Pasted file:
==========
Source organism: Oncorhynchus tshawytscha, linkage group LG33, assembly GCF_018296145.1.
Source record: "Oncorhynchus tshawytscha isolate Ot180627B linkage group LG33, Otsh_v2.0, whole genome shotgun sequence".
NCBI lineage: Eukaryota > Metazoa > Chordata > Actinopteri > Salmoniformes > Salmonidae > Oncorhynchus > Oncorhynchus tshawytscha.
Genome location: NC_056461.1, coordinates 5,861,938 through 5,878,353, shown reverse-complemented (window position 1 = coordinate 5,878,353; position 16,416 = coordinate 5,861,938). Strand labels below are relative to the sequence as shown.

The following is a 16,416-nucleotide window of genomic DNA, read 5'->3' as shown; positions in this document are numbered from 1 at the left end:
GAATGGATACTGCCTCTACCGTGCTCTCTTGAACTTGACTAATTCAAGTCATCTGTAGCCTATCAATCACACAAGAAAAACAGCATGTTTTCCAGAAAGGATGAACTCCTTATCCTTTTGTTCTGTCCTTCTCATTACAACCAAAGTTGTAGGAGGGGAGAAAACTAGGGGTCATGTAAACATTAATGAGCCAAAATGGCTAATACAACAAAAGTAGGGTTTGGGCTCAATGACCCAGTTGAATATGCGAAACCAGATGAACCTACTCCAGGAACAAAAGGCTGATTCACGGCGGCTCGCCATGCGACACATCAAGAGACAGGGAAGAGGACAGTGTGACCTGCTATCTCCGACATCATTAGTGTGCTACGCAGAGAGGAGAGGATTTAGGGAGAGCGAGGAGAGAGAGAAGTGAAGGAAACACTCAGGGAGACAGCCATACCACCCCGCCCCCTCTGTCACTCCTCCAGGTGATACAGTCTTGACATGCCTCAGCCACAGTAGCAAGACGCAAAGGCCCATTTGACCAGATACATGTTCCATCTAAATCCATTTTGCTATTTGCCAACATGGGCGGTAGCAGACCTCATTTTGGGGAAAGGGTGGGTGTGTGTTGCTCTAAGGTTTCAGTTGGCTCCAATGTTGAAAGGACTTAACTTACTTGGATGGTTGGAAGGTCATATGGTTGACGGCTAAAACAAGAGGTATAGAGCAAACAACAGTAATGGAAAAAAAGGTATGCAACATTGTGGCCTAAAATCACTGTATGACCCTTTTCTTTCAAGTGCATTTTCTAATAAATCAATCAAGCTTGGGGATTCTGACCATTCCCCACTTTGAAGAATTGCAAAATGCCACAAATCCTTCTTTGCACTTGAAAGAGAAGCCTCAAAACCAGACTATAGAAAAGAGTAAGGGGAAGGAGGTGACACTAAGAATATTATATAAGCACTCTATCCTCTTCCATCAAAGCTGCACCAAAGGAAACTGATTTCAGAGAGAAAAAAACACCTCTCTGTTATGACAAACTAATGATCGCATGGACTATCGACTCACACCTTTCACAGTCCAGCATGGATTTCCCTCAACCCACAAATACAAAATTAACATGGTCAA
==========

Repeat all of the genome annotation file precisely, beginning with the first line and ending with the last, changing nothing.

Source organism: Oncorhynchus tshawytscha, linkage group LG33, assembly GCF_018296145.1.
Source record: "Oncorhynchus tshawytscha isolate Ot180627B linkage group LG33, Otsh_v2.0, whole genome shotgun sequence".
NCBI lineage: Eukaryota > Metazoa > Chordata > Actinopteri > Salmoniformes > Salmonidae > Oncorhynchus > Oncorhynchus tshawytscha.
Genome location: NC_056461.1, coordinates 5,861,938 through 5,878,353, shown reverse-complemented (window position 1 = coordinate 5,878,353; position 16,416 = coordinate 5,861,938). Strand labels below are relative to the sequence as shown.

The following is a 16,416-nucleotide window of genomic DNA, read 5'->3' as shown; positions in this document are numbered from 1 at the left end:
GAATGGATACTGCCTCTACCGTGCTCTCTTGAACTTGACTAATTCAAGTCATCTGTAGCCTATCAATCACACAAGAAAAACAGCATGTTTTCCAGAAAGGATGAACTCCTTATCCTTTTGTTCTGTCCTTCTCATTACAACCAAAGTTGTAGGAGGGGAGAAAACTAGGGGTCATGTAAACATTAATGAGCCAAAATGGCTAATACAACAAAAGTAGGGTTTGGGCTCAATGACCCAGTTGAATATGCGAAACCAGATGAACCTACTCCAGGAACAAAAGGCTGATTCACGGCGGCTCGCCATGCGACACATCAAGAGACAGGGAAGAGGACAGTGTGACCTGCTATCTCCGACATCATTAGTGTGCTACGCAGAGAGGAGAGGATTTAGGGAGAGCGAGGAGAGAGAGAAGTGAAGGAAACACTCAGGGAGACAGCCATACCACCCCGCCCCCTCTGTCACTCCTCCAGGTGATACAGTCTTGACATGCCTCAGCCACAGTAGCAAGACGCAAAGGCCCATTTGACCAGATACATGTTCCATCTAAATCCATTTTGCTATTTGCCAACATGGGCGGTAGCAGACCTCATTTTGGGGAAAGGGTGGGTGTGTGTTGCTCTAAGGTTTCAGTTGGCTCCAATGTTGAAAGGACTTAACTTACTTGGATGGTTGGAAGGTCATATGGTTGACGGCTAAAACAAGAGGTATAGAGCAAACAACAGTAATGGAAAAAAAGGTATGCAACATTGTGGCCTAAAATCACTGTATGACCCTTTTCTTTCAAGTGCATTTTCTAATAAATCAATCAAGCTTGGGGATTCTGACCATTCCCCACTTTGAAGAATTGCAAAATGCCACAAATCCTTCTTTGCACTTGAAAGAGAAGCCTCAAAACCAGACTATAGAAAAGAGTAAGGGGAAGGAGGTGACACTAAGAATATTATATAAGCACTCTATCCTCTTCCATCAAAGCTGCACCAAAGGAAACTGATTTCAGAGAGAAAAAAACACCTCTCTGTTATGACAAACTAATGATCGCATGGACTATCGACTCACACCTTTCACAGTCCAGCATGGATTTCCCTCAACCCACAAATACAAAATTAACATGGTCAA